After a night of intoxication, a hungover and hysterical Nick wakes up next to his boyfriend Charlie and must conceal him from his own homophobic and dysfunctional family – was the pitch of various movie publicity and marketing promos.
Cinephiles and film aficionados, however, quickly know there is immeasurably more to this movie than meets the eye, that they will have to see this film short more than once, that it packs a wallop. THUS THIS DISCLAIMER: It won’t hurt if potential audiences see this film with as many friends and acquaintances for the obvious reasons, and it also won’t hurt if they show up, at the ready, with heuristic measures akin to wearing a Psychologically Analytical Thinking Cap (PATC).
PATC could help them deal with the Formidable Repressed Inner Child Syndrome (FRICS). Note, in popular as well as analytical psychology, the inner child is an individual’s childlike aspect, that is, what a person learned as a child before puberty. The inner child is often regarded as a semi-independent, sub-personality subordinate to the waking conscious mind, though there are exceptions when they’ve been naughty and mischievous and can be irritating beyond belief.
Also: TOO ROUGH’s denouement is so quixotic that this reviewer has shied away from trying to describe it out of fear of creating a colossal spoiler for a movie that is marvel of bravura filmmaking.
TOO ROUGH opens with Nick, gay, played by Ruaridh Mollica, partying with friends and his lover, Charlie, played by Joshua Griff, at a Glasgow apartment shindig where they are guzzling the night away. In the course of the evening, Nick and Charlie exchange dares, goad each jocularly about where they’re going to crash after the fun ends.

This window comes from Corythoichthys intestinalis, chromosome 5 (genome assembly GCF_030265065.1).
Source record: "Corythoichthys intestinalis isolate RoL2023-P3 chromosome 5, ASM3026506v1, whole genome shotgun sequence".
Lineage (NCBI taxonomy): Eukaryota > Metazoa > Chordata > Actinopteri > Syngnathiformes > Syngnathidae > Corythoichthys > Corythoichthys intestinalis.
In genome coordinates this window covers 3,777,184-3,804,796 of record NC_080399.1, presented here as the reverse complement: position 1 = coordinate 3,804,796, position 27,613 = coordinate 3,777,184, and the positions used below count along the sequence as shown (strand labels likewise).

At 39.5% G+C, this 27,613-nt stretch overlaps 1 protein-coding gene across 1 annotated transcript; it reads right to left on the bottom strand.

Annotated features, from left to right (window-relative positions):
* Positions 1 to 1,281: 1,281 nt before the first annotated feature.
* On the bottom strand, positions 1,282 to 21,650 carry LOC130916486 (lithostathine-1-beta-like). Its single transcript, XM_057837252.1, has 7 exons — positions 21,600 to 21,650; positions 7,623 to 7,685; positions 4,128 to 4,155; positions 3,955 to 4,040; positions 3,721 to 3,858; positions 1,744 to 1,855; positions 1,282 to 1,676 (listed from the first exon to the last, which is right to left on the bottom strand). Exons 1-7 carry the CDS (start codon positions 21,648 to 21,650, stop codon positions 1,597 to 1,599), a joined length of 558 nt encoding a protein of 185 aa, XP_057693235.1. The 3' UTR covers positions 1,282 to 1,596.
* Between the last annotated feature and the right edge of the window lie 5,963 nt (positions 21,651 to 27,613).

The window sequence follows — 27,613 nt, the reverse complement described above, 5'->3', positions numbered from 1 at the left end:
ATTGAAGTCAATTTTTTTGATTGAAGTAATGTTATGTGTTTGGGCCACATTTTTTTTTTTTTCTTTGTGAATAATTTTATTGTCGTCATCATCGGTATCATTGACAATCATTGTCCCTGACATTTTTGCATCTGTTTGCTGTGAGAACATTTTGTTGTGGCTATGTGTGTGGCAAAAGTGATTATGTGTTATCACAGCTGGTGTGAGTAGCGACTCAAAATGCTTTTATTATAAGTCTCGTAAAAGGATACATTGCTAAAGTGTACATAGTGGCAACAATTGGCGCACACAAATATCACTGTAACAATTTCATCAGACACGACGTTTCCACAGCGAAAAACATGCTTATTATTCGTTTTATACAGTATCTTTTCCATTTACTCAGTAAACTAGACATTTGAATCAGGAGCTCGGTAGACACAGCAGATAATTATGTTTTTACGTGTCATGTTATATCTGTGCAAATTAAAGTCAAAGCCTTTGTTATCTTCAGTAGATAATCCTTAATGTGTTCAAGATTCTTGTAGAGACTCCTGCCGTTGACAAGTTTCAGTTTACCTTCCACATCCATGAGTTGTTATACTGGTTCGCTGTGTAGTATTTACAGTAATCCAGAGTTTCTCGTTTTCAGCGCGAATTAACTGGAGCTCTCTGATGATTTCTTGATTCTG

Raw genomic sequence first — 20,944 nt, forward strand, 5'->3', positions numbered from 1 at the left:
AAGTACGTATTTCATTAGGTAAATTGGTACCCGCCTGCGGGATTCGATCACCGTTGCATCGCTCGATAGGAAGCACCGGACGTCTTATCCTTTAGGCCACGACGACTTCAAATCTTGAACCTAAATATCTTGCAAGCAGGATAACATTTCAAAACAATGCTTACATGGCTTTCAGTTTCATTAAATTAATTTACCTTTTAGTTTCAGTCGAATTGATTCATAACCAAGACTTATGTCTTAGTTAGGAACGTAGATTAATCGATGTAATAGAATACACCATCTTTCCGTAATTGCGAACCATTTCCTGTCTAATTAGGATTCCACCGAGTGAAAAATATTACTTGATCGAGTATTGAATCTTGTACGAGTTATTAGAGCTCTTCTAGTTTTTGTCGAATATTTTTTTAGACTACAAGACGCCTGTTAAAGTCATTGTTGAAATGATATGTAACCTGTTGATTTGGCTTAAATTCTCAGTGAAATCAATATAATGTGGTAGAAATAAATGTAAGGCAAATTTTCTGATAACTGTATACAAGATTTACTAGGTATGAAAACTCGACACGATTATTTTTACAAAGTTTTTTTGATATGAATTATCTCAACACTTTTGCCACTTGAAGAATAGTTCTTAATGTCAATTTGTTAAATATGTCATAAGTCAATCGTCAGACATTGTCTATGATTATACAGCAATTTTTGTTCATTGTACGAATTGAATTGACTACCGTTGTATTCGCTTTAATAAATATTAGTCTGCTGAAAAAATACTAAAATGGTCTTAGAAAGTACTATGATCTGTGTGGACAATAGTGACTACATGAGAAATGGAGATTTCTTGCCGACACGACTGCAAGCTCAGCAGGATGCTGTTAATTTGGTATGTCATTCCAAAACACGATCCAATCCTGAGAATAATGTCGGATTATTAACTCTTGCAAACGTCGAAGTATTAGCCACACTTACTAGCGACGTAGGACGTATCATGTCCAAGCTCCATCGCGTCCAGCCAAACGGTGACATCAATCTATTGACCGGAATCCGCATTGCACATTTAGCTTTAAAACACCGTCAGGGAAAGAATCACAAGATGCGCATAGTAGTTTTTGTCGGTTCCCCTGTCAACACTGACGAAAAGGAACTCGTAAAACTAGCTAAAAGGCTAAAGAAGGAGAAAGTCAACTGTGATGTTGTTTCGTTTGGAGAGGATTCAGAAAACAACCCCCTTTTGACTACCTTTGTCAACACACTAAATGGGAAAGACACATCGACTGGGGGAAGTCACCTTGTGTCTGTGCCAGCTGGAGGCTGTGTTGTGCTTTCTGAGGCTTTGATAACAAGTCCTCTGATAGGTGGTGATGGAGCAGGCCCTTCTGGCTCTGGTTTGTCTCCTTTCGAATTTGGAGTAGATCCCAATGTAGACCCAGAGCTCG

The boozing and the goading inexplicably lead to the unleashing of Nick’s repressed and seething inner child, setting Nick up for a nuclear family confrontation with his dysfunctional parents in a home where domestic-family violence is de riguer. In fact, Nick’s inner child (unconscious to him) might even be responsible for Nick attending the party and getting hammered.
Nick’s parents are: 1, grossly homophobic (plus, they don’t know that their older son is gay); 2, racist to the core; and, 3, dysfunctional to a T as if they’re on psycho steroids – if they’re not borderline criminally insane. TOO ROUGH’s denouement left this reviewer nearly thunderstruck each time he screened the film – which was screened several times because the reviewer couldn’t get over how Director-Writer Sean Lìonadh and his filmmaking cohorts did what they did. I kid you not.
A Hint at What the Reviewer Thinks the Filmmakers Did
Dramatic tension increases inexorably as the film progresses but one of the “things” they did was to infuse TOO ROUGH with a subliminal strain of dark humor reflected in scenes that this reviewer absolutely didn’t describe because to write about them too closely approaches the no spoiler line. Hint: Some made this reviewer momentarily gasp.
“How did this happen?” Nick says, rhetorically; Charlie is right there beside Nick, in a scene in his bedroom in the tenement apartment where he lives with his parents who are just down the hall from his room as they are going after each other’s throat in a spirited row so loud it sets off other tenants in the building in a kind of symphonic disharmony. This reviewer believes Nick is in neurotic denial, and playing mind games with himself, thus, playing mind games with Charlie, who might be suspicious that Nick is playing mind games.
Why? There are, one, subtle but keen plot elements; two, cinematic MacGuffins and, three, foreshadowing elements wielded inimitably through this marvelous story telling film. Nick knows on some level what he doesn’t want to admit. The toll of Nick’s FRICS is reaching its limits right before our eyes.